The Dark Side Of Albert Einstein

You know when someone is smart, you call them a regular Einstein? That's because our definition of genius is Albert Einstein. While we rightly celebrate Einstein as the foremost practitioner of modern physics, we must also acknowledge that he's a human being who's done some terrible things. Although Einstein was a genius, he was also not a good husband who may have contributed to a system that denied his wife respect as a scientist in her own right.

Einstein met his first wife, Mileva Marić, while they were both students at the Swiss Polytechnic Institute in Zurich. She was the only woman in their class. Both wanted to study physics. They became friends, eventually falling in love. According to Nature, the two were evenly matched, with comparable scores in exams. Einstein's letters to Marić talked about relative motion and molecular forces.

Growing up in a wealthy family, Marić had already advanced academically. Her father gained special authorization from the Minister of Education in Serbia to let her sit in on classes reserved for boys. Scientific American wrote that friends described Marić as brilliant but quiet. She was determined to graduate with a degree. But Marić, who wanted to get a diploma to teach physics and math to high school students, failed her exams and was denied a certificate. In 1902, she fell pregnant, despite being unmarried. The baby was probably given up for adoption. In those times, this hurt her chances for the diploma she wanted so badly.

He put it in writing that he could order her to be quiet

Einstein and Marić married in 1903 and had another baby the following year. She settled into more housewifely duties and largely abandoned pursuing a degree. By 1905, Einstein's papers became famous, and he began taking on more academic roles.

Marić chose to devote herself to her family, but according to Scientific American, there's a strong possibility she helped develop many of Einstein's theories. The two had co-authored several papers as students, though submitted only with Einstein's name. As a trained physicist, she could be a sounding board for her husband. Einstein's letters to her also frequently used the pronouns "ours" and "we" when referring to theories. Nature pointed out, however, that claims that Marić had a hand in helping create the Theory of Relativity or something like that are flimsy.

Either way, Marić and Einstein had a quiet marriage. She gave birth to their second son Eduard in 1910 and moved with the whole family when Einstein got teaching positions. Things fell apart by 1912. Einstein reconnected with a first cousin, Elsa Lowenthal, and began an affair. Marić demanded he stay with the family, and he did — but with conditions. The New York Times reported Einstein wrote to Marić that he would remain provided she lay out his clothes, fix him three meals a day, shut up when told to, and leave when ordered. He also told her she must renounce all personal relationships with him.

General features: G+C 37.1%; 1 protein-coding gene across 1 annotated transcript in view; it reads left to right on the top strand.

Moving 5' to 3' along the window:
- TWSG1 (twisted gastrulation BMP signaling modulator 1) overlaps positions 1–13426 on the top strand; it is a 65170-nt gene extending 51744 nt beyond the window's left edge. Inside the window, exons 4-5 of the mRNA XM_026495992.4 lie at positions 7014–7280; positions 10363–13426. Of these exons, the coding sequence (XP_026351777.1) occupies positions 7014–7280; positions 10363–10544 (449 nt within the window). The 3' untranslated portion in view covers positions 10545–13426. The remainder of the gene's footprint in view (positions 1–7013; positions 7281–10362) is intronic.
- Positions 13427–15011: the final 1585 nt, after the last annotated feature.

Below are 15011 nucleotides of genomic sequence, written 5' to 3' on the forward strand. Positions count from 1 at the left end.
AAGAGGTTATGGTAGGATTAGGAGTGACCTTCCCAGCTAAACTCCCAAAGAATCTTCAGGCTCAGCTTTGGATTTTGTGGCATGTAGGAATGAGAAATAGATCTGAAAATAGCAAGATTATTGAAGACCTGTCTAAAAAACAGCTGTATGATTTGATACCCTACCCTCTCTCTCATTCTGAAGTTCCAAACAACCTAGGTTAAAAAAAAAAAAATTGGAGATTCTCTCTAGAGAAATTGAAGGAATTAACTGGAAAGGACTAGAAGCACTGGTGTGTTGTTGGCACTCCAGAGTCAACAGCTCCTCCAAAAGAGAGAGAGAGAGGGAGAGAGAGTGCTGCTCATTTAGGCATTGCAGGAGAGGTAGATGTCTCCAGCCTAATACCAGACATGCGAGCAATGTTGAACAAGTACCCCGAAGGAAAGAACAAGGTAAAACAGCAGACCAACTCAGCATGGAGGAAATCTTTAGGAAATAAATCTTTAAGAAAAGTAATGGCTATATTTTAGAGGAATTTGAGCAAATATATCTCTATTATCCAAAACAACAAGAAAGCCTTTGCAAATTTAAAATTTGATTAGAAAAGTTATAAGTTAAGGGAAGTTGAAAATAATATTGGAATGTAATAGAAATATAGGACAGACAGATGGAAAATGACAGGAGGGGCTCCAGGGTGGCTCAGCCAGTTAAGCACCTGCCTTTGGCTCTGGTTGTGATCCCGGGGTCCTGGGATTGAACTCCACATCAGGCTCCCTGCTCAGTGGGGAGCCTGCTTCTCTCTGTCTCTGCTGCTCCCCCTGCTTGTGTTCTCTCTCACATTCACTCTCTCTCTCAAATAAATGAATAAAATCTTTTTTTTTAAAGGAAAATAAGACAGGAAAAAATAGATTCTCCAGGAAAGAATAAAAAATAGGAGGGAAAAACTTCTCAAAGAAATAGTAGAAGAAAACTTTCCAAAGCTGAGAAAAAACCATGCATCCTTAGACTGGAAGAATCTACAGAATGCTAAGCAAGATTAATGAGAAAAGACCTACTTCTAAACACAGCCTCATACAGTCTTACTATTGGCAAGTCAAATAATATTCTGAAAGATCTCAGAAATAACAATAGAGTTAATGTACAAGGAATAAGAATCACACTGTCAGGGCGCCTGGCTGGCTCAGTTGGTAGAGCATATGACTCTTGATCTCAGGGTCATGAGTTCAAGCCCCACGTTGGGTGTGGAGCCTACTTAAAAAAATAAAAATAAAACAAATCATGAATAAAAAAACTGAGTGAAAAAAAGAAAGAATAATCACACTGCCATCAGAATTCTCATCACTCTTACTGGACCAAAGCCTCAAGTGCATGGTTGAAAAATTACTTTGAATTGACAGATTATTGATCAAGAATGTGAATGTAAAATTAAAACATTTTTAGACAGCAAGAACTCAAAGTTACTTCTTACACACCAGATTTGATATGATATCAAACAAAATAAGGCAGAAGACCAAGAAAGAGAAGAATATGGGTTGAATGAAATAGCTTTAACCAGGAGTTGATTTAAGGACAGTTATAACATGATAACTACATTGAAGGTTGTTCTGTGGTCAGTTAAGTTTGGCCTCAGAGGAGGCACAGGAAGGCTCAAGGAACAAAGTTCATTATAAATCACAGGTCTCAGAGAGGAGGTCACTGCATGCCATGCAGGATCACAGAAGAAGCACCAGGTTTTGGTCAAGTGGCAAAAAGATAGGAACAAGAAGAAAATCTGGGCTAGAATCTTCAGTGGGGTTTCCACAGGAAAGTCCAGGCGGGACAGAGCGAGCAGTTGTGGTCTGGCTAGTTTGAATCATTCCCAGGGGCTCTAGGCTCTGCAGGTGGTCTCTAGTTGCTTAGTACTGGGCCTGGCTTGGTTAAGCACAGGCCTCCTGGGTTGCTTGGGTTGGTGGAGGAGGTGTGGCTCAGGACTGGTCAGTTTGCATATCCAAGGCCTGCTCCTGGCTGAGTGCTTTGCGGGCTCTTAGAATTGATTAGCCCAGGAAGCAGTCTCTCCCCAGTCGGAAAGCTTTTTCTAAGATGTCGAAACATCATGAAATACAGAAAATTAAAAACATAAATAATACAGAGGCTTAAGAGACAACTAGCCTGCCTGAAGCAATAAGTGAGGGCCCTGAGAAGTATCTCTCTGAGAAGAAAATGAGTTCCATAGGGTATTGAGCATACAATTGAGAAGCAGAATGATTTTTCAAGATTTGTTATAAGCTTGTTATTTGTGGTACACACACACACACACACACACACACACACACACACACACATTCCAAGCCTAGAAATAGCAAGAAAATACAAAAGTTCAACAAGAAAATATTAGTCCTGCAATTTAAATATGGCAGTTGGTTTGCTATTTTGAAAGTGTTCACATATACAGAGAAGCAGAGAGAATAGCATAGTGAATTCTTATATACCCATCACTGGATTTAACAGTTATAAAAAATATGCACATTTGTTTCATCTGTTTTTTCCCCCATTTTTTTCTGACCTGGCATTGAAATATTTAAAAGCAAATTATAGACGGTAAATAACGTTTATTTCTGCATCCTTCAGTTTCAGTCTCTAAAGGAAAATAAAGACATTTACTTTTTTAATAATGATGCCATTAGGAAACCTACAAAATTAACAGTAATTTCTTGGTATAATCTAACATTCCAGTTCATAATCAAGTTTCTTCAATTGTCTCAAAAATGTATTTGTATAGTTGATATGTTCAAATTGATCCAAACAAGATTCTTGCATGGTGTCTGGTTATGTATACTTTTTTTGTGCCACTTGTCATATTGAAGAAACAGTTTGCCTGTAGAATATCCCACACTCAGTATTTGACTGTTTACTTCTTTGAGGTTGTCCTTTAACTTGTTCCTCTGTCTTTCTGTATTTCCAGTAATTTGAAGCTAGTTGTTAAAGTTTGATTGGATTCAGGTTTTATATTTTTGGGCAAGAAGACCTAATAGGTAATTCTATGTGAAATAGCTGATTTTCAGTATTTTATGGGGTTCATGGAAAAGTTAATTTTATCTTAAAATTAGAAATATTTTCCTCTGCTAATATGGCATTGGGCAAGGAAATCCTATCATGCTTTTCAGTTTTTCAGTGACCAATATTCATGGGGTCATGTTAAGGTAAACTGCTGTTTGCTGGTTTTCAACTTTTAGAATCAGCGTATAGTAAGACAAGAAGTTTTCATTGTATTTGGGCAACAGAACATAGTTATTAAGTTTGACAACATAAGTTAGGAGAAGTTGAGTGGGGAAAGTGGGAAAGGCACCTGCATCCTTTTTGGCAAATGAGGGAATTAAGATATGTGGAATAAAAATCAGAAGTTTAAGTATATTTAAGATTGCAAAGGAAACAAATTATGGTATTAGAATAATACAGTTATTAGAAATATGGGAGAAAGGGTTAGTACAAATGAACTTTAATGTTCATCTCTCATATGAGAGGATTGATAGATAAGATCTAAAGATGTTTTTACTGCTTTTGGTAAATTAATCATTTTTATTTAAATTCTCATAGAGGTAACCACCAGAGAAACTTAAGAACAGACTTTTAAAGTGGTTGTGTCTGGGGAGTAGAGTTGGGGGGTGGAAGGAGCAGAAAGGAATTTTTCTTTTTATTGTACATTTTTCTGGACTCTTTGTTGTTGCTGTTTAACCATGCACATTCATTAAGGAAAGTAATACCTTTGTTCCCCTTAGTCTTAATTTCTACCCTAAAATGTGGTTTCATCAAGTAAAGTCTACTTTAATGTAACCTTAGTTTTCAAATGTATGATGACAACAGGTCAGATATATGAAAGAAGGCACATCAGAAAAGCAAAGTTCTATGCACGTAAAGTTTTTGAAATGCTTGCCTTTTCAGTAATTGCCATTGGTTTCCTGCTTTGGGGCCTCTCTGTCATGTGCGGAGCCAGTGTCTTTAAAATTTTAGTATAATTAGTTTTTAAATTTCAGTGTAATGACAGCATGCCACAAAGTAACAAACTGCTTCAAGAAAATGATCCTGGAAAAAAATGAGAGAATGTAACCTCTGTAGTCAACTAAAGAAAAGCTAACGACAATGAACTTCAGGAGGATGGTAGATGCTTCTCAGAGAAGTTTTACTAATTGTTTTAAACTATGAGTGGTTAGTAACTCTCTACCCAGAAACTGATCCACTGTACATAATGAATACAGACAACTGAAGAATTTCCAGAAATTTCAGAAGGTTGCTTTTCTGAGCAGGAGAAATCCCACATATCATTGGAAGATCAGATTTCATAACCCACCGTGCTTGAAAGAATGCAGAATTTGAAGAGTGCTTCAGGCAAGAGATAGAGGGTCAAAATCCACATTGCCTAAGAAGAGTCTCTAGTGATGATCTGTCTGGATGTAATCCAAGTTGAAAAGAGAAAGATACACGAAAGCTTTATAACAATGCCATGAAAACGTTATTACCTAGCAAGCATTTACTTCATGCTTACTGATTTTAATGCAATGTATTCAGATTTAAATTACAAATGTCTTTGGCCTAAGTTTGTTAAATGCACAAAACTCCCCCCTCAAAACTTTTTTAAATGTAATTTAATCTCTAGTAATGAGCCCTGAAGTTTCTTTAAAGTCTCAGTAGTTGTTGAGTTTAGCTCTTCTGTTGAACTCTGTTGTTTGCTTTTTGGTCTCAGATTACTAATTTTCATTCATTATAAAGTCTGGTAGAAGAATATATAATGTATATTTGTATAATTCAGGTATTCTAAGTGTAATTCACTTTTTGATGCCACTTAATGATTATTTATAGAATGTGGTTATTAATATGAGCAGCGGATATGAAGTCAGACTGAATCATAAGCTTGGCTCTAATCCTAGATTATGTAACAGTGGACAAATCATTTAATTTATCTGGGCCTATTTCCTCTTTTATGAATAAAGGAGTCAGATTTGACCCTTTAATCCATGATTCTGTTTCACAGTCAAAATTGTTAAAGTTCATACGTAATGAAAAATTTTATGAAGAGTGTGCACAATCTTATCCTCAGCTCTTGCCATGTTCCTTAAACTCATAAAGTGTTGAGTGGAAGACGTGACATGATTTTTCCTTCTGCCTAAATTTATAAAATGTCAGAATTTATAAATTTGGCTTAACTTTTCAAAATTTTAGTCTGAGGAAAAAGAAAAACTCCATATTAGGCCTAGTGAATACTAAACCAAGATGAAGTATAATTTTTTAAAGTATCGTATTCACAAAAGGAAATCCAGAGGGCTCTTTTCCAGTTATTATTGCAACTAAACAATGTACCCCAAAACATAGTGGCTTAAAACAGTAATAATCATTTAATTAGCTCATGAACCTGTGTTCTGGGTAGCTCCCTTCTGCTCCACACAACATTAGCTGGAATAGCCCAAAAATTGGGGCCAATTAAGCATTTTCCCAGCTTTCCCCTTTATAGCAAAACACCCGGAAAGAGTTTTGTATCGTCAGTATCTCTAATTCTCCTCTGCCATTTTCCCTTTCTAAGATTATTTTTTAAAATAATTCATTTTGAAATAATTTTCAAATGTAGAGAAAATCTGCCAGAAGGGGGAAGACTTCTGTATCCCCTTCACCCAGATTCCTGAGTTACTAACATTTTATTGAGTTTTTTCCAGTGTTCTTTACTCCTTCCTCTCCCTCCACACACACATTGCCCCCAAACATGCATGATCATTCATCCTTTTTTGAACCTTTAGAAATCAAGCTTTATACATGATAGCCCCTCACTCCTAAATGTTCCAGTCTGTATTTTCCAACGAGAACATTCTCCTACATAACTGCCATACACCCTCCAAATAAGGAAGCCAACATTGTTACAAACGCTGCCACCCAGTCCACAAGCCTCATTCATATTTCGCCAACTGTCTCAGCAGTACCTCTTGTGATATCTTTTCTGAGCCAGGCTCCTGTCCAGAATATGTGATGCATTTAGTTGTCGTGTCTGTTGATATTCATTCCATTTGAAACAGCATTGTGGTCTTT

His next marriage wasn't all that great, either

Einstein's callousness as a person even extended to his sons. In 1914, Einstein moved to Berlin to be closer to Elsa. At first, the family moved with him, but Marić had enough and moved back to Zurich. Einstein stayed in Berlin and decided his role in his sons' lives was to send money to the family. The idea was that if Einstein won the Nobel Prize, all the money would go on a trust for the boys. Marić only had access to the interest and could not touch the money itself. Scientific American said Marić always believed she had every right to Einstein's prize winnings because of her contributions to his work.

The two divorced in 1919. Einstein married Elsa, though even that marriage became unhappy. Einstein started sleeping with younger women despite staying married. The New York Times explained Einstein saw his marriage to Elsa as one of convenience.

Einstein and Marić's son Eduard soon suffered a mental breakdown and had to be institutionalized. Marić stayed in Zurich to care for him, using money from the Noble Prize to buy real estate as an investment. By the time Einstein died in 1955, he had not seen Eduard for 30 years. There is no denying Einstein was a genius. But he was also a terrible husband who wasn't meant to live a domestic life. So, let's agree he's a human being first, genius second.